Has anyone tried canned lemon curd?

CharcuterieAugust 8, 2011

I always thought it was dangerous to can lemon and lime curd because of the butter and egg content. Someone recently sent me this recipe. It was developed at The University of Georgia, Athens, for the National Center for Home Food Preservation. Released by Elizabeth L. Andress, Ph.D., Department of Foods and Nutrition, College of Family and Consumer Sciences. December 2004.

Has anyone tried this recipe?

Canned Lemon Curd

* 2 1/2 cups superfine sugar*

* 1/2 cup lemon zest (freshly zested), optional

* 1 cup bottled lemon juice**

* 3/4 cup unsalted butter, chilled, cut into approximately 3/4" pieces

* 7 large egg yolks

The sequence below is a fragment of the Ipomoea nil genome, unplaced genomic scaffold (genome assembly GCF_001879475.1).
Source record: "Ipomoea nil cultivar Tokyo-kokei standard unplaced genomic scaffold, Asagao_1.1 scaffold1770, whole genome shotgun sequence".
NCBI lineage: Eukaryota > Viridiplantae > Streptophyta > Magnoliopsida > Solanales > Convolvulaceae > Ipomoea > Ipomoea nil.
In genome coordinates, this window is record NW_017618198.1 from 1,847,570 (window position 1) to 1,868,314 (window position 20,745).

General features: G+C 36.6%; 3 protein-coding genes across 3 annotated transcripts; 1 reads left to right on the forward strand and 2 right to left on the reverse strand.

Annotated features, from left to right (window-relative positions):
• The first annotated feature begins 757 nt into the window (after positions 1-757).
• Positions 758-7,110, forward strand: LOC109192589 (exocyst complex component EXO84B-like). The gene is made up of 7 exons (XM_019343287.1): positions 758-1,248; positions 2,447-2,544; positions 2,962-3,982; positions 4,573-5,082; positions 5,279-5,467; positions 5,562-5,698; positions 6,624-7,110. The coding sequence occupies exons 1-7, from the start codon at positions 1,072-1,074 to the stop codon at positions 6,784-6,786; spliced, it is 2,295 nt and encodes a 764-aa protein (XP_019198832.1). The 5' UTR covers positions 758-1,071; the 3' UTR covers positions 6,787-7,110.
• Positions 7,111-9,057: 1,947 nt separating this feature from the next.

* 4 large whole eggs

Special Equipment Needed: lemon zester, balloon whisk, 1 1/2 quart double boiler*** (the top double boiler pan should be at least 1 1/2-quart volume), strainer, kitchen thermometer measuring at least up to 180F, glass or stainless steel medium mixing bowl, silicone spatula or cooking spoon, and equipment for boiling water canning.

Yield: About 3 to 4 half-pint jars

Please read Using Boiling Water Canners before beginning. If this is your first time canning, it is recommended that you read Principles of Home Canning.


  1. Wash 4 half-pint canning jars with warm, soapy water. Rinse well; keep hot until ready to fill. Prepare canning lids according to manufacturer's directions.

  2. Fill boiling water canner with enough water to cover the filled jars by 1 to 2 inches. Use a thermometer to preheat the water to 180F by the time filled jars are ready to be added.